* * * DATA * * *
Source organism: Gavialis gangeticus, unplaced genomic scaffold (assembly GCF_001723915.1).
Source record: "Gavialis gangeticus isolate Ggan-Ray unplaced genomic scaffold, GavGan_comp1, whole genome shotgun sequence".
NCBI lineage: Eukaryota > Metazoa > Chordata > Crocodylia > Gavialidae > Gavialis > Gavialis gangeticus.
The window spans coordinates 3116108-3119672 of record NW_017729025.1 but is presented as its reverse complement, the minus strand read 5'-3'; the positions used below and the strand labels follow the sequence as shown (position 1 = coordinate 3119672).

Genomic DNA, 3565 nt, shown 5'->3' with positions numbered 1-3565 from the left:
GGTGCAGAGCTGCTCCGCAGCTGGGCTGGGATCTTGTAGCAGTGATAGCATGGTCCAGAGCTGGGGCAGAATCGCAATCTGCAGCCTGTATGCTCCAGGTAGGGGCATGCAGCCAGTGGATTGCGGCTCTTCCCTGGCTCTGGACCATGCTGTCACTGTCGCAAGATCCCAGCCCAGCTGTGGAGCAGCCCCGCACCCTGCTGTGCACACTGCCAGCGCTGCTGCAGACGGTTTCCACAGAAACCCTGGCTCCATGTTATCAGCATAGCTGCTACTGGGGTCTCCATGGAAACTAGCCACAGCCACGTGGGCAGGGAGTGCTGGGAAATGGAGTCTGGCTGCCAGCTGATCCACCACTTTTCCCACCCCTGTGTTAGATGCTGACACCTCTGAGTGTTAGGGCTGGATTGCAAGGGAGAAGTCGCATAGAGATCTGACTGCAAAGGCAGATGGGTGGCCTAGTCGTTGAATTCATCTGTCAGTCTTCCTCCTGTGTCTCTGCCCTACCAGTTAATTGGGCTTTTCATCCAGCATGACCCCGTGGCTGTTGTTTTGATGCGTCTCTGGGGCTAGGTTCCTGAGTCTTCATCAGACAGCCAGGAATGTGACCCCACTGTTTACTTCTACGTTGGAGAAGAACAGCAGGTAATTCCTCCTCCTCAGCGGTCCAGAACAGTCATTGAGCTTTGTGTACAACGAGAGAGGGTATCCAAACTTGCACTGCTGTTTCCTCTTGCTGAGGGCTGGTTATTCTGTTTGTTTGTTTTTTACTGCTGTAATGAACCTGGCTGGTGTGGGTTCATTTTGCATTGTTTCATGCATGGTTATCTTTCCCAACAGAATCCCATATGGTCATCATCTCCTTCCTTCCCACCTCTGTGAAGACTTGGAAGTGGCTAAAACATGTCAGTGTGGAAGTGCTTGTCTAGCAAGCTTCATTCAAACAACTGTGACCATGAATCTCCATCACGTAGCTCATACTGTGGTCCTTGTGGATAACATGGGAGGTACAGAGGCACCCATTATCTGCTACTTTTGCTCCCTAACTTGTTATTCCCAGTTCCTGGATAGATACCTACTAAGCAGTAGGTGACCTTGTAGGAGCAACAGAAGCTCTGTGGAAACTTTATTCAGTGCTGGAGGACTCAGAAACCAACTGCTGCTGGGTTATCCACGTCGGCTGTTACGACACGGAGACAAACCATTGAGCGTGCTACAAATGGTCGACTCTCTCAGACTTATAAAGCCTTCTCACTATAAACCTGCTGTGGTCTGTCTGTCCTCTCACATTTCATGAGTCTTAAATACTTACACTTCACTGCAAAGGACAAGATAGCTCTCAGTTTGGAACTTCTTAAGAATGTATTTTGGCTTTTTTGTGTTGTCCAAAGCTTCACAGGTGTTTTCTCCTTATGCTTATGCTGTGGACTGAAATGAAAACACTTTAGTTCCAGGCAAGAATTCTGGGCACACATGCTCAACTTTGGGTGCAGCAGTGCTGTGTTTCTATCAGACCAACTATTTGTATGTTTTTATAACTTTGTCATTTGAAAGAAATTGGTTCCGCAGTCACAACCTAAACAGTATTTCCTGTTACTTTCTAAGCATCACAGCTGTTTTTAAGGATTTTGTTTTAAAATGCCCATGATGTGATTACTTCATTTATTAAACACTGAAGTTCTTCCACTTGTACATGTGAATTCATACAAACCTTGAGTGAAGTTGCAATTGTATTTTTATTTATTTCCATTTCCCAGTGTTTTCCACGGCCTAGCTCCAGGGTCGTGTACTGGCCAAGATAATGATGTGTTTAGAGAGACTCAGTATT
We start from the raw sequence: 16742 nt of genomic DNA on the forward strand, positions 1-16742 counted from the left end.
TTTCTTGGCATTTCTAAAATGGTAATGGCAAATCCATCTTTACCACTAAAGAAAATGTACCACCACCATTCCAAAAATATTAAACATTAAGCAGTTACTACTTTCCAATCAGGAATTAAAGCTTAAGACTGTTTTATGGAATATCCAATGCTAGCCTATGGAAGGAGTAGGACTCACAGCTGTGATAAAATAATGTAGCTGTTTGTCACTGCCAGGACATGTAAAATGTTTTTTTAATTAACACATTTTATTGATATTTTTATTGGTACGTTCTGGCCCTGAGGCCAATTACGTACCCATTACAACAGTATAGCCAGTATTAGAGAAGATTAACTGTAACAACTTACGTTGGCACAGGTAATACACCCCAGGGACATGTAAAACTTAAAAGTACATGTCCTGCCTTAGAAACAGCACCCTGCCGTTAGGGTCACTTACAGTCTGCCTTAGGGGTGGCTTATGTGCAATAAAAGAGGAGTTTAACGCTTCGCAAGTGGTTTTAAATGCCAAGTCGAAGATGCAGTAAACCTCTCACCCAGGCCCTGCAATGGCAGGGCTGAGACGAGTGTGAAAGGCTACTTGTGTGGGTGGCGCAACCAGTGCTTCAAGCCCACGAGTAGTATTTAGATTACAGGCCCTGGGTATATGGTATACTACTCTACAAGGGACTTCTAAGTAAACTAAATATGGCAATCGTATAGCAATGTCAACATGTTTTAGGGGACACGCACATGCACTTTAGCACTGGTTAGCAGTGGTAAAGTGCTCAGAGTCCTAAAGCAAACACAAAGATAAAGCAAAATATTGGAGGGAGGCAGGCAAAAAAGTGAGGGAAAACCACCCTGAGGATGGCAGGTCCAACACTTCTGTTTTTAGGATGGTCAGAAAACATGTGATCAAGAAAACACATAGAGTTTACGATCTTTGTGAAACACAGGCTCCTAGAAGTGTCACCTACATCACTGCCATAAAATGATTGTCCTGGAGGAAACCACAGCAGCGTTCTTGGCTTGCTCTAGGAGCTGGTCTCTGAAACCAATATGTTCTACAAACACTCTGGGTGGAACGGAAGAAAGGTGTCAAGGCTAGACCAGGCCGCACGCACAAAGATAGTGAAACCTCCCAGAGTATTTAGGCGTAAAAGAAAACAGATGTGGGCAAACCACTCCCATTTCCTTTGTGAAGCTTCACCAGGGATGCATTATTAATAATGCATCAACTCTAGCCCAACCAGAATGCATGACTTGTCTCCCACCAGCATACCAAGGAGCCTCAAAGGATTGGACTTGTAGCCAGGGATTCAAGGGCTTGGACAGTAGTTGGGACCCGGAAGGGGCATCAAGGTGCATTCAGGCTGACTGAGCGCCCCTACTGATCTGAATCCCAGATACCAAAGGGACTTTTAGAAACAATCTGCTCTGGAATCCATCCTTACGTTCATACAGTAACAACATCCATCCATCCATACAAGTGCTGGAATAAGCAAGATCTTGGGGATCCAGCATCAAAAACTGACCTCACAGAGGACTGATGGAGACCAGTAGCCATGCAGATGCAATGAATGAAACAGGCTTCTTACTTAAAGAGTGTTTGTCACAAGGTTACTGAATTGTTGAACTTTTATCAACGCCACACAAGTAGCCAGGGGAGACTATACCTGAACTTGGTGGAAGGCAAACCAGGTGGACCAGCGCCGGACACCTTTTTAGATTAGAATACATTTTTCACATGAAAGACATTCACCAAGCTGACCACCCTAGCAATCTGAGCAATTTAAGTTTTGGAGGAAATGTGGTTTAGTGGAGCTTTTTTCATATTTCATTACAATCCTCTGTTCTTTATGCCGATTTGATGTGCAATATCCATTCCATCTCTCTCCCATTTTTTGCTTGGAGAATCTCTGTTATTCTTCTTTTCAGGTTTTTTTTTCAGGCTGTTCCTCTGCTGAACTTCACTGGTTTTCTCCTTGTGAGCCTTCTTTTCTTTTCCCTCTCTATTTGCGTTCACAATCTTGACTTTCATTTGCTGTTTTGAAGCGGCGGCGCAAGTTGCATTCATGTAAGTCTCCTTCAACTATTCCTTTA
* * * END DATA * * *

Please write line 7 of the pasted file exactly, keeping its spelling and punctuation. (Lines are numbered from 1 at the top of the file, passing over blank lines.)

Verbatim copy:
We start from the raw sequence: 16742 nt of genomic DNA on the forward strand, positions 1-16742 counted from the left end.